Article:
Today’s world is becoming more open to the possible benefits of recreational drugs (just look at the growing number of countries that have legalized marijuana as an example). It’s not surprising, then, that ayahuasca, an ancient brew of vines and leaves that produces a psychedelic experience, has climbed to the forefront of the conversation. (Apparently, even Prince Harry has turned to ayahuasca to help him cope with grief.)
Originating from the Northwest Amazon, ayahuasca has been used for both religious and therapeutic purposes. It has become a trendy drug to try in the West, even making its way into the pop culture music scene. Its legal status in the U.S. is ambiguous, in that the brew itself is legal but the hallucinogen component isn’t. While ayahuasca’s illegality is complex, its rising prominence makes it a subject worth discussion.
Let’s explore three reasons in favor of trying ayahuasca, and three reasons against it.
An antidote for the soul
It has the potential to heal
Taking ayahuasca can supposedly lead to a transformative experience. It does so by bringing unconscious thoughts to light, helping people face and overcome their fears, or loss, as was the case with Prince Harry, providing perspective, and improving overall mood. For example, a study of the members of an ayahuasca-using Brazilian church (the União de Vegetal) showed that the users were overall more confident, cheerful, relaxed, optimistic, outgoing and energetic than controls who don’t use ayahuasca. It is thought that ayahuasca may help treat depression, with preliminary studies showing reduction of depressive symptoms over the course of two weeks after taking the drug. More research needs to be done, but initial findings support ayahuasca as a healer, especially for people trying to process grief or overcome trauma.
Safety in ceremony
Unlike other recreational drugs, typical ayahuasca use involves a group ceremony in which an experienced shaman leads you through the experience. This creates a relatively safe environment; it may also greatly reduce the risk of potentially harmful behaviors that can occur while a person is under the influence. Additionally, the shaman is there to help anyone who is undergoing difficulty with their self-discovery, and can guide them back into safety. Of course, it’s important to make sure the shaman is trustworthy, but in general, his role helps facilitate a safe and pleasant ayahuasca experience.
It’s not addictive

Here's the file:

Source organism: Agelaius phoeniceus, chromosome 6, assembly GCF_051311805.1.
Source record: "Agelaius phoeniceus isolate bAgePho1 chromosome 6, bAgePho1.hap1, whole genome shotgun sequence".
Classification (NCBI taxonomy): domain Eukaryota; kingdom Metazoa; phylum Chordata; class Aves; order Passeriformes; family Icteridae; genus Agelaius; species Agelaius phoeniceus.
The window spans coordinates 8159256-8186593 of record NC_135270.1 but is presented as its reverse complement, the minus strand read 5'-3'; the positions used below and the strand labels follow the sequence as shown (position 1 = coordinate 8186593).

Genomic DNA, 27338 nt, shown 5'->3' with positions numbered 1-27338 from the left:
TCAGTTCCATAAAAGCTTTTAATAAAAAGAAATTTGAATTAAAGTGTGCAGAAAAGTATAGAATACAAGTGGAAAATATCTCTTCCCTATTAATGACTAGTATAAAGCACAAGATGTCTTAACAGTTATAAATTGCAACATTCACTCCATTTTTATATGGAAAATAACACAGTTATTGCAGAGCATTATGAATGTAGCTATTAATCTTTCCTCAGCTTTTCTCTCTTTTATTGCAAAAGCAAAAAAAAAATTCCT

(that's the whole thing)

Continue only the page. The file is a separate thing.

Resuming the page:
One of the perils of many drugs is their addictive quality – which ayahuasca doesn’t have; taking it won’t induce tolerance of the drug. In fact, there is some evidence that taking ayahuasca may even help cure addiction. For example, a woman who had been severely alcoholic for over 10 years took ayahuasca in Ecuador and recovered from her addiction, feeling like the psychological causes underlying the addiction were healed. Like many hallucinogens that aren’t addictive, taking ayahuasca won’t make you dependent on it.
Hugs, not drugs
It can make you sick
Almost everyone who takes ayahuasca gets violently ill, purging throughout their psychedelic trip. This may be because of potentially harmful ingredients in ayahuasca that our bodies want to prevent from reaching our brains. In general, hallucinogens can cause unpleasant, short-term side effects, like increased heart rate, loss of appetite, sleep disruptions and blood pressure. As a result, our bodies try to refuse ayahuasca by throwing it up. Regardless of how much ayahuasca may open your mind, the body’s obvious rejection of the drug should be a sign that it’s unhealthy and should be avoided.
In some cases, it can induce psychosis
Taking ayahuasca can cause psychotic episodes, particularly in people with a history of mental illness. These episodes can include paranoia, suicidal ideation, and psychotic delusions for weeks at a time. While you may be a relatively healthy individual, it’s not always clear what genetic dispositions you may have to certain neurological disorders. Therefore, taking ayahuasca may not be worth the risk of putting your psychological welfare to the test.
There’s still a lot we don’t know about it
Studies of the effects of ayahuasca are just starting to emerge as it grows in popularity, and there is still much information left to discover. In the past, many drugs have been administered that were thought safe, yet were later found to have detrimental effects. For example, the drug DES (synthetic estrogen) was prescribed to women from the ‘40’s to the ‘70’s to help prevent miscarriage, but was later found to cause infertility, pregnancy complications, and increased risk of cancer. Another example would be cigarettes, which were originally “recommended” by doctors, yet are now clearly seen as harmful to people’s health.
The Bottom Line: Doing ayahuasca has the potential to be a transformative experience, but it can have adverse side effects – particularly for those with a history of mental health issues. What do you think about ayahuasca? Is it something you would be comfortable trying?